CME To Usher In Options On Bitcoin Futures Contracts
CME to join Bakkt bringing options on futures.
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The CME Group has announced plans to begin offering trading in options on Bitcoin futures contracts from Q1 2020. While the product remains subject to regulatory approval, CME has taken yet another small step to legitimize Bitcoin as an asset class.
The exchange cited rising demand for crypto derivative products on its website, saying “In response to growing interest in cryptocurrencies and customer demand for tools to manage bitcoin exposure, CME Group will launch options on Bitcoin futures (BTC) in early 2020.”
The earliest significant event in bringing Bitcoin mainstream in the financial world was in December 2017, when CME and the Chicago Board Options Exchange (CBOE) both launched cash-settled Bitcoin futures trading products.
Following their respective launches, cryptocurrency markets endured a year-long winter as the ICO craze faded, dragging Bitcoin down with them. From just above $20k at its peak on December 17th, Bitcoin plummeted to lows under $3,300 by the same time in 2018, according to Coinmarketcap.
As CBOE Fled, CME Held On
Citing flagging interest in their product, the CBOE abandoned Bitcoin futures contracts trading in March this year. Their last XBT contracts settled in June. As Crypto Briefing reported at the time, cash-settled futures contracts for Bitcoin could well have impacted negatively on the price of the OG crypto.
Given much of the market was, and remains, unregulated, cash-settled futures would allow a sophisticated trader with large holdings in Bitcoin to bet against the price on the cash-settled futures markets and dump BTC holdings to cause the prices to fall.
It could be argued that the SEC’s cautious stance on cryptocurrencies and their repeated rejections of ETF applications is partially caused by the ability for manipulation due to the relatively small size of the digital asset sector. In a market where so-called whales can have so much influence, retail investors need protection, argues the regulator.
With interest in its futures contracts flagging, the CBOE jumped ship, leaving only the CFTC-regulated CME Group providing institutional-grade crypto derivative products. With more bullish sentiment returning to the market, CME’s futures contracts saw renewed interest. As Tim McCourt, the group’s managing director told Forbes in August, “Year-to-date, bitcoin futures are averaging 7,237 contracts per day, which is a 132% increase from the same period last year.”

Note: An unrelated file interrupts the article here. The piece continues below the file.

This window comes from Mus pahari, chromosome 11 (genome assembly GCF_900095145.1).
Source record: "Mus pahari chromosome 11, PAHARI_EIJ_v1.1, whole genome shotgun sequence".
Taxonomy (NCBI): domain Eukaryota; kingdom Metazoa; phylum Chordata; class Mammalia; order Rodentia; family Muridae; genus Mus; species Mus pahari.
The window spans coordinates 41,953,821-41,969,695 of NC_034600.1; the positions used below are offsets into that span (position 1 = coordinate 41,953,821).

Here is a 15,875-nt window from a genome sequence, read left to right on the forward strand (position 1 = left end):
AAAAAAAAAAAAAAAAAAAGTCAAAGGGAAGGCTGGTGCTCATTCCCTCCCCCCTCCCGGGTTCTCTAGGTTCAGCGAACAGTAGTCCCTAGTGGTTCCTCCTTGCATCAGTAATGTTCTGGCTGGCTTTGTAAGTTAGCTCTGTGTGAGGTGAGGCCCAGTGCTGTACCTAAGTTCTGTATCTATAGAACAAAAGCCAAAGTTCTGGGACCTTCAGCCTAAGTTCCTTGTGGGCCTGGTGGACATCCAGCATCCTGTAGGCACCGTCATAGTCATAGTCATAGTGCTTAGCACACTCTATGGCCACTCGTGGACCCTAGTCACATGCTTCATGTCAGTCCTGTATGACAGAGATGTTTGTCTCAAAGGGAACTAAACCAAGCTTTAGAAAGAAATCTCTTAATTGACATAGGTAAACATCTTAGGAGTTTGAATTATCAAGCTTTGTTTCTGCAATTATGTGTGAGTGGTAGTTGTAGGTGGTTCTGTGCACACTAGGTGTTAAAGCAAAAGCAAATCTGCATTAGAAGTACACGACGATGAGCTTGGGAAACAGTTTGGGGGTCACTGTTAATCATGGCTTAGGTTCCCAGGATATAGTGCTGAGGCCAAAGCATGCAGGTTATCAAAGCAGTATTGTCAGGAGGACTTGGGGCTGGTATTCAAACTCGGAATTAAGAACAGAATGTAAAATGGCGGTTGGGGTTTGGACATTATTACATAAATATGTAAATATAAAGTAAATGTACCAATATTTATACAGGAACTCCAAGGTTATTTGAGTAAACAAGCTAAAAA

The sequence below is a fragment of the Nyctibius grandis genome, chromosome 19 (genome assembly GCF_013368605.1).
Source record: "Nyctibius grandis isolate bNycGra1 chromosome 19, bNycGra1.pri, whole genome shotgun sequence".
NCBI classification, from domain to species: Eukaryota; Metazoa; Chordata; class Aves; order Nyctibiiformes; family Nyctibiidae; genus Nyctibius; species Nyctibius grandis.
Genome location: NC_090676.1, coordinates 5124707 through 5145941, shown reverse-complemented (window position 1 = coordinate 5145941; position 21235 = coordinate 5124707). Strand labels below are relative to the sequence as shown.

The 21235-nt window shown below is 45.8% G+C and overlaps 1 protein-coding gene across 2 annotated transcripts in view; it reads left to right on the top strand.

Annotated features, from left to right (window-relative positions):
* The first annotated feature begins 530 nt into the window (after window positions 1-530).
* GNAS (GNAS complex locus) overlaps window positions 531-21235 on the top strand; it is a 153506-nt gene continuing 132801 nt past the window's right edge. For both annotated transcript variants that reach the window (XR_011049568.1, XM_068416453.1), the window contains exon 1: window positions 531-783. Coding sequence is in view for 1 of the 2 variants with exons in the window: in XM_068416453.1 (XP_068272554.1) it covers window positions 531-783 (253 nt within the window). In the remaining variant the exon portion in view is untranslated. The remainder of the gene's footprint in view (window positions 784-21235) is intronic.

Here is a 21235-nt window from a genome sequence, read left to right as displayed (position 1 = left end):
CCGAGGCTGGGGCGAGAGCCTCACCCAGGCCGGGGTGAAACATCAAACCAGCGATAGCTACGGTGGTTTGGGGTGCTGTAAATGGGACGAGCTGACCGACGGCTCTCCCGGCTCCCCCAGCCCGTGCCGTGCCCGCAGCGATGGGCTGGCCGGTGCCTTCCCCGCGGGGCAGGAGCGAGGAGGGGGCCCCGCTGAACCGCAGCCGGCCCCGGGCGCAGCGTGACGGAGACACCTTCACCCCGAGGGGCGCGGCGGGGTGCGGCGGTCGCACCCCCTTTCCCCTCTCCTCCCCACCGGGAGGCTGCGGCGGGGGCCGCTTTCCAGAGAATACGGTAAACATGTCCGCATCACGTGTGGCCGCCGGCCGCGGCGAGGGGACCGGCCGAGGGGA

Options Are The Prize For Wall Street
The CME’s move follows Bakkt’s announcement that it would add Bitcoin options to its platform in December. While another move toward the establishment of Bitcoin as a tradable asset class, Bakkt’s product is not actually a pure option product. As CEO Kelly Loeffler put it in a Medium post, “[a] Bakkt Bitcoin Options contract will be based on the benchmark Bakkt Monthly Bitcoin Futures contract.”
Bakkt finally rolled out Bitcoin futures in September after ICE announced its intentions to launch the trading platform in mid-2018. After a sluggish start, interest has picked up recently, and adding an options on futures product to their crypto slate will enhance the evidently already piqued interest of Wall Street.
While Bakkt’s options products are also options on futures, as the CME’s will be, there is an important distinction: Bakkt futures contracts are physically settled in BTC. Its options products “will settle into Bakkt’s monthly bitcoin futures contract with time to roll, close out positions or take physical delivery.”
The Big Money Is Coming
As the large U.S.-based institutional players descend on the market, they are taking baby steps. While these options products are bitcoin-price based, the real prize for Wall Street are pure options plays. Options offer investors leverage, reduced risk, and are a more efficient use of capital than traditional stock holdings.
Currently, pure Bitcoin options are only offered by Netherlands-based Deribit. With its new futures-contract settled options on futures products set to launch next year, the Chicago Mercantile Exchange is taking the sector one step closer to a more competitive crypto derivatives market.